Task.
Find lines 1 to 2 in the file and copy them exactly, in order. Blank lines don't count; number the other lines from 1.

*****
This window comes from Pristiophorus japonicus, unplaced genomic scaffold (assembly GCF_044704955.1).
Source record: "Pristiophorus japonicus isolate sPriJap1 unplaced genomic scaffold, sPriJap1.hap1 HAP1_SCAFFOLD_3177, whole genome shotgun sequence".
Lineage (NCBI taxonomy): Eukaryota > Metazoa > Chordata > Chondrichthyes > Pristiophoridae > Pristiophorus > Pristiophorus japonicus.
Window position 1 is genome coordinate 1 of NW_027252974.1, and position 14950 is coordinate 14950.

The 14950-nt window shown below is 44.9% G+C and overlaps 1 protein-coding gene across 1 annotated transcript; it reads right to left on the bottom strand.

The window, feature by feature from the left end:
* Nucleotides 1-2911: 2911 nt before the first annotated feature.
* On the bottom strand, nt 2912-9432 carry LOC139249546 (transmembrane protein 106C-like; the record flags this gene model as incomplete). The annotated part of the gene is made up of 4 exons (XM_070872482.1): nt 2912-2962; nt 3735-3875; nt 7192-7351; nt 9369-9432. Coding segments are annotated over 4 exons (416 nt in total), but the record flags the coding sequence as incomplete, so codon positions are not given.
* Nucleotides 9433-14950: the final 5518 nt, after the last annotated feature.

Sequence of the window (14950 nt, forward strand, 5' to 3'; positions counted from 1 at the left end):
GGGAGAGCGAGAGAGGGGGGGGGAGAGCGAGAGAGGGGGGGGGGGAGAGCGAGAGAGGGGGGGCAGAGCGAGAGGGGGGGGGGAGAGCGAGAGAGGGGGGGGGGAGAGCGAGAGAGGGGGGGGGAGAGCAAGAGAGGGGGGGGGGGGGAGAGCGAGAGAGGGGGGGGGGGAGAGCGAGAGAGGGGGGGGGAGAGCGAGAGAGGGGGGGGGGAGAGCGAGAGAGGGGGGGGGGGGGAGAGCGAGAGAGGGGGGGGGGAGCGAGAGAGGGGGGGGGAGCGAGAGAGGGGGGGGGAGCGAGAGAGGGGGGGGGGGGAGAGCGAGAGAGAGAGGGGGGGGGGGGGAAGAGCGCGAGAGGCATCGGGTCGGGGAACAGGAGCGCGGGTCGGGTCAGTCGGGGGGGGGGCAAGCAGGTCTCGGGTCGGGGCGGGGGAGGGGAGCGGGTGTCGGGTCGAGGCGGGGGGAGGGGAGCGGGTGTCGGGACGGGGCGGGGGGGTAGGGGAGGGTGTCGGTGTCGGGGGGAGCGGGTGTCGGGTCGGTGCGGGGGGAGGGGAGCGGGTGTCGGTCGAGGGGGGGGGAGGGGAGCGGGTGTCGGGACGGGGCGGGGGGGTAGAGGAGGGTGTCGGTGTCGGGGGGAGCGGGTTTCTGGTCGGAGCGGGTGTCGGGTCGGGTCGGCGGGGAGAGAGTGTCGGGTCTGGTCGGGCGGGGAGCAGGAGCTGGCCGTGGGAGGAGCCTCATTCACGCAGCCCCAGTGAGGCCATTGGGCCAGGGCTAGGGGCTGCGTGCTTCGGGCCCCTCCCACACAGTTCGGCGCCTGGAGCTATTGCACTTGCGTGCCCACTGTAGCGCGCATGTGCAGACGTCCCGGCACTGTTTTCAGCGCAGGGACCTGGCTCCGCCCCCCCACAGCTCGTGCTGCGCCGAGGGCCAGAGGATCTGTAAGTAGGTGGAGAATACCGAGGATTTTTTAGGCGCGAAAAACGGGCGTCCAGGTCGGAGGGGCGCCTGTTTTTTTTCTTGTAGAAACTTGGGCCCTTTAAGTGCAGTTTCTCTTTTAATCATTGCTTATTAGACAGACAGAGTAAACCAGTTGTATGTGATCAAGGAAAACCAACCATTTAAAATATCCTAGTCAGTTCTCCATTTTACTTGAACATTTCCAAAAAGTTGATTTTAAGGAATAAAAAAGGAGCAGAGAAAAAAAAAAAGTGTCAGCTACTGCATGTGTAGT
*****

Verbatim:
This window comes from Pristiophorus japonicus, unplaced genomic scaffold (assembly GCF_044704955.1).
Source record: "Pristiophorus japonicus isolate sPriJap1 unplaced genomic scaffold, sPriJap1.hap1 HAP1_SCAFFOLD_3177, whole genome shotgun sequence".